STAR INDIA (P) LTD. Vs. SOCIETY OF CATALYSTS
LAWS(SC)-2020-1-67
SUPREME COURT OF INDIA (FROM: BOMBAY)
Decided on January 23,2020

STAR INDIA (P) LTD. Appellant
VERSUS
Society Of Catalysts Respondents




JUDGEMENT

MOHAN M.SHANTANAGOUDAR,J. - (1.)These appeals arise out of the judgment dated 11.9.2008 of the National Consumer Disputes Redressal Commission ("National Commission") allowing the consumer complaint filed by Respondent No. 1 in both these appeals against the Appellants.
(2.)The brief facts giving rise to these appeals are as follows:
2.1 Star India (P) Ltd., the Appellant in C.A. No. 6597/2008 (hereinafter "Star India") used to broadcast the programme 'Kaun Banega Crorepati' ("KBC") between 22.1.2007 and 19.4.2007. The programme was sponsored by Bharti Airtel Limited, the Appellant in C.A. No. 6645/2008 (hereinafter "Airtel"), amongst others. During the telecast of this programme, a contest called 'Har Seat Hot Seat' ("HSHS contest") was conducted, in which the viewers of KBC were invited to participate. An objectivetype question with four possible answers was displayed on the screen during each episode, and viewers who wished to participate were required to send in the correct answer, inter alia through SMS services, offered by Airtel, MTNL and BSNL, to a specified number.

2.2 The winner for each episode was randomly selected out of the persons who had sent in the correct answers, and awarded a prize money of Rs. 2 lakhs. There was no entry fee for the HSHS contest. However, it is not disputed that participants in the HSHS contest were required to pay Rs. 2.40 per SMS message to Airtel, which was higher than the normal rate for SMSes. Hence, Respondent No. 1, which is a consumer society (hereinafter "the complainant"), filed a complaint before the National Commission against Star India and Airtel (but not against BSNL and MTNL), contending that they were committing an 'unfair trade practice' within the meaning of Section 2(1)(r)(3)(a) of the Consumer Protection Act, 1986 ("the 1986 Act"). It was alleged that the Appellants had created a false impression in viewers' minds that participation in the HSHS contest was free of cost, whereas the cost of organizing the contest as well the prize money was being reimbursed from the increased rate of SMS charges, and the profits from these charges were being shared by Airtel with Star India.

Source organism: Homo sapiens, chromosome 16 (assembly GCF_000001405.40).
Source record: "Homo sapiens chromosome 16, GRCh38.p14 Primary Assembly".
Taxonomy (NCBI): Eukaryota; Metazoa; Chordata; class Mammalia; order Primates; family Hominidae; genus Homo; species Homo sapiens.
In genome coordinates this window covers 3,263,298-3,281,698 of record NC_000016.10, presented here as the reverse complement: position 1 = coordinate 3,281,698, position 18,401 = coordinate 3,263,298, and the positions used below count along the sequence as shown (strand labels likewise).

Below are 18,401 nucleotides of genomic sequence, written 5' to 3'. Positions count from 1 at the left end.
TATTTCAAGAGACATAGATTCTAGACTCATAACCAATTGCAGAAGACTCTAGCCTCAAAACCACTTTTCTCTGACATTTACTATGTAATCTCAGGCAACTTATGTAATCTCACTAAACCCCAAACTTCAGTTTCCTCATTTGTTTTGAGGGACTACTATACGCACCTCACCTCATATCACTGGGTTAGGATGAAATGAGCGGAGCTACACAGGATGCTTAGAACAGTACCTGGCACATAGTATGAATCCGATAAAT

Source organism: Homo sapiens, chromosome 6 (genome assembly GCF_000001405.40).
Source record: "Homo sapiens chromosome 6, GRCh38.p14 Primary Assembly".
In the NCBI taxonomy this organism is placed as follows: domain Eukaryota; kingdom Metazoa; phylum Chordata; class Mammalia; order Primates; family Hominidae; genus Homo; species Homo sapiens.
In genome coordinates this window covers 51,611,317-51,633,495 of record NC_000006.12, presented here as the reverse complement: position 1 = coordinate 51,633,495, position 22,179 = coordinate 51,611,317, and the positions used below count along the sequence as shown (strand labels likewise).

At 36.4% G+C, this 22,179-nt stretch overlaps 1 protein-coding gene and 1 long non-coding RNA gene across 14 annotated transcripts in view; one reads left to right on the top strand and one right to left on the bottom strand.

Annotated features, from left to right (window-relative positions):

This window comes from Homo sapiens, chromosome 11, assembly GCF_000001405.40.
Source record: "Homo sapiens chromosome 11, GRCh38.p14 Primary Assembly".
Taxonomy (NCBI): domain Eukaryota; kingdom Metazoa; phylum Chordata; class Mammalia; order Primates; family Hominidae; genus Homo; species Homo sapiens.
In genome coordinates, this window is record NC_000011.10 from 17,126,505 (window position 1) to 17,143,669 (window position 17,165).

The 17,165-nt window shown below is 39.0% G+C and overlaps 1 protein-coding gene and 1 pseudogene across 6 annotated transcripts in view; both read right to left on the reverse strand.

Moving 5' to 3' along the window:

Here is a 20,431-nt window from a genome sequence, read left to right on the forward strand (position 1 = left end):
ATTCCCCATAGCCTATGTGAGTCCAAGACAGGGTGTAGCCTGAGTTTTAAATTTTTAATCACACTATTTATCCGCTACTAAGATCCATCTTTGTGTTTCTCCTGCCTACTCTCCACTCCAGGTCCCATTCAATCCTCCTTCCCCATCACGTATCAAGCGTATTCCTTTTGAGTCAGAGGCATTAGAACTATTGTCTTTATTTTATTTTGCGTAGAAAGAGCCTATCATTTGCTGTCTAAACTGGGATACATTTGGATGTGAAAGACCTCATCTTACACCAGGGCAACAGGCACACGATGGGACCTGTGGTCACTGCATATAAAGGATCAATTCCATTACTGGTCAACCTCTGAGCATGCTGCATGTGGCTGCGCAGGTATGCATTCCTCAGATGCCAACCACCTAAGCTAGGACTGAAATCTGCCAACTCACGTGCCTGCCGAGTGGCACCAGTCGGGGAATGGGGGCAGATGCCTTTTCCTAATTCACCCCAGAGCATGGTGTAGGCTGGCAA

2.3 Further, it was alleged that an unfair trade practice had also been committed inasmuch as the contest was essentially a lottery as the questions were simple, and the winners were finally picked by random selection. The purpose of this contest was to promote the business interests of the Appellants by increasing the viewership and Television Rating Points (TRP's) of the KBC programme, and thus to command higher advertising charges, and also by increasing the revenue earned from SMS messages. Hence the Appellants were culpable for conducting a lotterylike contest to promote their business interests under Section 2(1)(r)(3)(b) of the 1986 Act.

2.4 It is relevant to note that the complainant is only a voluntary consumer organization which has filed this complaint as part of its objective of furthering the consumer protection movement. It is not their case that they have participated in the HSHS contest and incurred any loss on account thereof. It is further relevant to note that the complainant's assertions are solely based on a survey which it had carried out, in which the majority of participants apparently stated that they were under the impression that participation in the HSHS contest was free and the SMS charges were retained only by the service provider, i.e. Airtel and most of the viewers felt that the contest was carried out to increase the popularity of the KBC programme. The conclusions of this survey were apparently confirmed by a newspaper report dated 15.7.2007 published by the Hindustan Times. As per this newspaper report, Airtel received 58 million SMS messages, and the revenue earned from the SMSes was shared by Star India and Airtel.